Former Texas Commissioner of Education Dr. Mike Moses had a message for the educators, administrators and leaders during the 2018 Educational Leadership Conference at the University of North Texas.
“What you do matters,” Mosses said.
Moses presented the opening remarks at the annual event hosted by the UNT College of Education’s Department of Teacher Education and Administration. The event was scheduled for the day after the Nov. 6 midterm general election to focus on the intersection of politics and education.
Moses was the Commissioner of Education for the state of Texas from 1995 through 1999, deputy chancellor for Systems Operations at the Texas Tech University System from 1999 to 2001 and general superintendent of the Dallas Independent School District from 2001 until 2004. The Mike Moses Chair in Educational Leadership in the College of Education is named after him. College of Education professor Dr. Elizabeth Murakami, endowed Mike Moses Chair in Educational Leadership, headed the conference which gathered more than 100 people to discuss the need to support public education in Texas.
Moses noted that following the midterm election results, the conference was a good time to consider the importance of education in the state and nation.
“Previous generations, going back to the Founding Fathers, had thought that education is what makes us great,” Moses said.
When polled about which they would rather the U.S. have — the greatest military in the world, the greatest economy in the world or the greatest educational system in the world — previous generations consistently said the greatest educational system in the world because, with the best education, the nation would also have the best military and the best economy. But Moses noted that today’s educators face challenges in a society where 70 percent of the population does not have school-age children and vote making important decisions about the future of education.
“The biggest question we face in Texas and the nation is will the older generation pay to educate the younger generation — will an older, aging Anglo population pay to education a younger minority population,” Moses said.
Moses noted that the average age for Hispanics in Texas is 27 while the average age for Anglos is 41. He also said that the fastest growing populations in the state were those 55 and older and those 18 and younger.
Dr. Kevin Brown, the executive director of the Texas Association of School Administrators and former superintendent of the Alamos Heights Independent School District, also spoke on public education and “the promise of democracy.”
“I owe everything in my life to public education,” Brown said. “People have forgotten why we have public education. The why matters.”
Brown said that democracy was built on the idea of public education for every child, even when when it didn’t always happen that way. He also cited Founding Fathers Thomas Jefferson and John Adams and their commitments to public education.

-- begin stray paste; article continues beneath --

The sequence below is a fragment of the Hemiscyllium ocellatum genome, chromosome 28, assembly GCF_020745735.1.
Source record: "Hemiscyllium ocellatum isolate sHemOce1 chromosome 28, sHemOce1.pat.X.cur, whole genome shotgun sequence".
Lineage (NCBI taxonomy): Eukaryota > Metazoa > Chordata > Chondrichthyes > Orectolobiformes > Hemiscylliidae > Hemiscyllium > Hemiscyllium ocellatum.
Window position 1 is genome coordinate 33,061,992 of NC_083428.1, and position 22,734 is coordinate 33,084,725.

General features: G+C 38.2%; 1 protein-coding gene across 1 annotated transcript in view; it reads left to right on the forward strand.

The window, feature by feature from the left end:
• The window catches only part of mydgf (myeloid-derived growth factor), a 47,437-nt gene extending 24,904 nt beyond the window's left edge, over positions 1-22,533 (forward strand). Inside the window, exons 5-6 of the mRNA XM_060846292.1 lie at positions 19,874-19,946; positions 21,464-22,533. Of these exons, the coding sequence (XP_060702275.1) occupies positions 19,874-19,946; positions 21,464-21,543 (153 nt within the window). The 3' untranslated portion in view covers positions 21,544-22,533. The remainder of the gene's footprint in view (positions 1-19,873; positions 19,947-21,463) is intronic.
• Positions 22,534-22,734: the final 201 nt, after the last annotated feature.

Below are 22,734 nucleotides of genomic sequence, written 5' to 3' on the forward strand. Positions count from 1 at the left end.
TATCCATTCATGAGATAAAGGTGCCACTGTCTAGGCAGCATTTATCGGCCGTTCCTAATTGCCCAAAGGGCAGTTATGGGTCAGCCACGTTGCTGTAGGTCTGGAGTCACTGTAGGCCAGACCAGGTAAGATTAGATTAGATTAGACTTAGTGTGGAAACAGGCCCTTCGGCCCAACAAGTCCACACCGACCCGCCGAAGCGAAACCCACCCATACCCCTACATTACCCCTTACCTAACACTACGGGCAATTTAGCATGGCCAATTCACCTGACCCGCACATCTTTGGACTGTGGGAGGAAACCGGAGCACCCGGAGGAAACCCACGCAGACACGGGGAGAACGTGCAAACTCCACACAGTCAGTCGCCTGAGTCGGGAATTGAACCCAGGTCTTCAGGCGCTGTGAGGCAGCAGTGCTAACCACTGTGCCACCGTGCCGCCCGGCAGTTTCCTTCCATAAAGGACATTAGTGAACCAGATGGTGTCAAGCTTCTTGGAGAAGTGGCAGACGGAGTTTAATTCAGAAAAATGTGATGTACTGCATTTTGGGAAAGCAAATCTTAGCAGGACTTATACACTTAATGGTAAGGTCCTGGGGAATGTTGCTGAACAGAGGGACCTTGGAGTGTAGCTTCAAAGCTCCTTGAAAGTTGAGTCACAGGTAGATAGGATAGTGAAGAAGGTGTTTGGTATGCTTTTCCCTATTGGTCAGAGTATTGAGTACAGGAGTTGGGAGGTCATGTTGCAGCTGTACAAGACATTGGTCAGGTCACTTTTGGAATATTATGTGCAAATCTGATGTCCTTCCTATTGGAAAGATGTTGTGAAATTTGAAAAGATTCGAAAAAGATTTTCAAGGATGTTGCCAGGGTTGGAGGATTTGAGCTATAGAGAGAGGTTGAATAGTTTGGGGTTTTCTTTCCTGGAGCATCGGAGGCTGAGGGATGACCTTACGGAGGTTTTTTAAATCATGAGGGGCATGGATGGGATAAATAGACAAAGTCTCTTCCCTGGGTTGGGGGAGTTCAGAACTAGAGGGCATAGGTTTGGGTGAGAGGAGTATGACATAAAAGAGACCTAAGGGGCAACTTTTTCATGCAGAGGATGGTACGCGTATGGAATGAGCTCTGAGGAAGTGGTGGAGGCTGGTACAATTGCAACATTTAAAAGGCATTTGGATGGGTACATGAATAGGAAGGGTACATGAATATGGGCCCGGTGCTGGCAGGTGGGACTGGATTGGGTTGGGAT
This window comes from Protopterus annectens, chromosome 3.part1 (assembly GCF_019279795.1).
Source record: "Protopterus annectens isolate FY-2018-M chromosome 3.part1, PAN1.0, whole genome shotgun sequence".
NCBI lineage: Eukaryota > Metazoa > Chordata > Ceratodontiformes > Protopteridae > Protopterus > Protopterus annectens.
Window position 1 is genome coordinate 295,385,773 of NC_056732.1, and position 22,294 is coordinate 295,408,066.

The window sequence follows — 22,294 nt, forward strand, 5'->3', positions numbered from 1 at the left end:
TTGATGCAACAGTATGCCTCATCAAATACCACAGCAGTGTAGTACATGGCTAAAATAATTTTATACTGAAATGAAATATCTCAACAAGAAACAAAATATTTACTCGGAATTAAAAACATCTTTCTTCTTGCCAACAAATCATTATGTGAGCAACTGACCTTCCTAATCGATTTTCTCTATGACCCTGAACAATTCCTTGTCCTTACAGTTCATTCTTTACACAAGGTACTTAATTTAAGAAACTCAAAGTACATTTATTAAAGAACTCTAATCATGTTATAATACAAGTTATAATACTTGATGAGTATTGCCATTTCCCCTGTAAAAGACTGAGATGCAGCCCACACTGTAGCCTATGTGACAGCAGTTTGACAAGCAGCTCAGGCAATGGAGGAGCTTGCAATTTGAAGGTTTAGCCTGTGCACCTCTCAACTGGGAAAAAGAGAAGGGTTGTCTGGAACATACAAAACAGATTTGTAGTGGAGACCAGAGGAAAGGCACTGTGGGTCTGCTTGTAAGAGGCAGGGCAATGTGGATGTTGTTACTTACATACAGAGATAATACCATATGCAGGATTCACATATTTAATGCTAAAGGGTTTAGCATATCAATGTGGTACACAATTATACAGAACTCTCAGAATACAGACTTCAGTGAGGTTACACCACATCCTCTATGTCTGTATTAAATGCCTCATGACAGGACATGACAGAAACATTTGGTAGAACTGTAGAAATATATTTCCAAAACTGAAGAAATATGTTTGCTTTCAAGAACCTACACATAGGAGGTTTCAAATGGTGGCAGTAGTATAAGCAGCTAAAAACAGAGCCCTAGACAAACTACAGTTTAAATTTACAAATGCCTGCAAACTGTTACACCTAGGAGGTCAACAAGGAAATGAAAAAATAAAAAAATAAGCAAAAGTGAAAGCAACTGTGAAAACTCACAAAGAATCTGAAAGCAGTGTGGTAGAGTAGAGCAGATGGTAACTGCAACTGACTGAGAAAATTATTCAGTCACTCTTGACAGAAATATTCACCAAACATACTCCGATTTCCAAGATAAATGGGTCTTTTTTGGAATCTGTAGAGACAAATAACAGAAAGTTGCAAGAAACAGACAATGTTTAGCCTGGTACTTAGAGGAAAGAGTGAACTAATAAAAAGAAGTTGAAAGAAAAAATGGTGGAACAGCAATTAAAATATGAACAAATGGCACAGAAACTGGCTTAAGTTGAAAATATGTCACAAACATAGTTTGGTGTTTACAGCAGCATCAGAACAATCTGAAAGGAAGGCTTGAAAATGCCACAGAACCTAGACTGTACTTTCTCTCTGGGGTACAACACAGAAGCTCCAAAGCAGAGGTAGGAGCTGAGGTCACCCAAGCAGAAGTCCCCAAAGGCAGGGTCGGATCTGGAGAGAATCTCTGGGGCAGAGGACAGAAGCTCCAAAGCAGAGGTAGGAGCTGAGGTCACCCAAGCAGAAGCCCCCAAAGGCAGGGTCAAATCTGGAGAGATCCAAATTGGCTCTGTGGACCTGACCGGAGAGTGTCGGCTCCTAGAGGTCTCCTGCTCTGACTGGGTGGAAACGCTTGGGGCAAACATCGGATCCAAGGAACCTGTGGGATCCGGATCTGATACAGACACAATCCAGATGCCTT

“If you look at the history of America … in every one of these communities, one of the first things they did was build a school, and they were so invested in public education that they were willing to house teachers in their homes,” Brown said.
Dr. Phil Gore, division director for leadership services at the Texas Association of School Boards also highlighted the importance of “connecting each individual with the largest purpose of preparing children for the future of the country.”
Dr. Jamie Wilson, superintendent of the Denton Independent School District; Gayle Stinson, superintendent of the Lake Dallas Independent School District; and David Belding, superintendent of the Aubrey Independent School District, talked about challenges small- and mid-size districts face when not supported by their communities. In an effort to strengthening support for districts, the superintendents have created the North Texas Education Leadership Collaborative.
Moses said when he was education commissioner he would often disagree with then Gov. George W. Bush, the 43rd president of the United States, about the role of educators.
“Teachers and educators weren’t immigration enforcement. We educated the people who are here,” Moses. “If you want to be firm about immigration; if you want to be firm about entitlements, you have to be firm about education. You have to be firm about how people succeed in this country.”
Moses said a question he sometimes asks of groups is do they like the free market? Do they like democracy? Do they like equal opportunity for everyone? Do they like citizen rule?
“Well, if you like those things, who is going to continue those values 50 years from now?” Moses said.
He went on to note that today, 67 percent of school-aged children in Texas are from minority populations and 43 percent are Hispanic.
“That’s who is going to ensure we have those things you like in 50 years,” Moses said. “This (democratic) experiment does not endure if we do not teach the children the values we believe in.”
Moses said the older generation has an obligation to educate the younger generation and called the taxes people pay an investment in the future. But he also said educators have to do more to inform people and to help others see it as an investment.
“If we’re going to bridge the gap between education and politics, we have to keep our eye on the ball. What we do matters. What you do matters,” Moses said.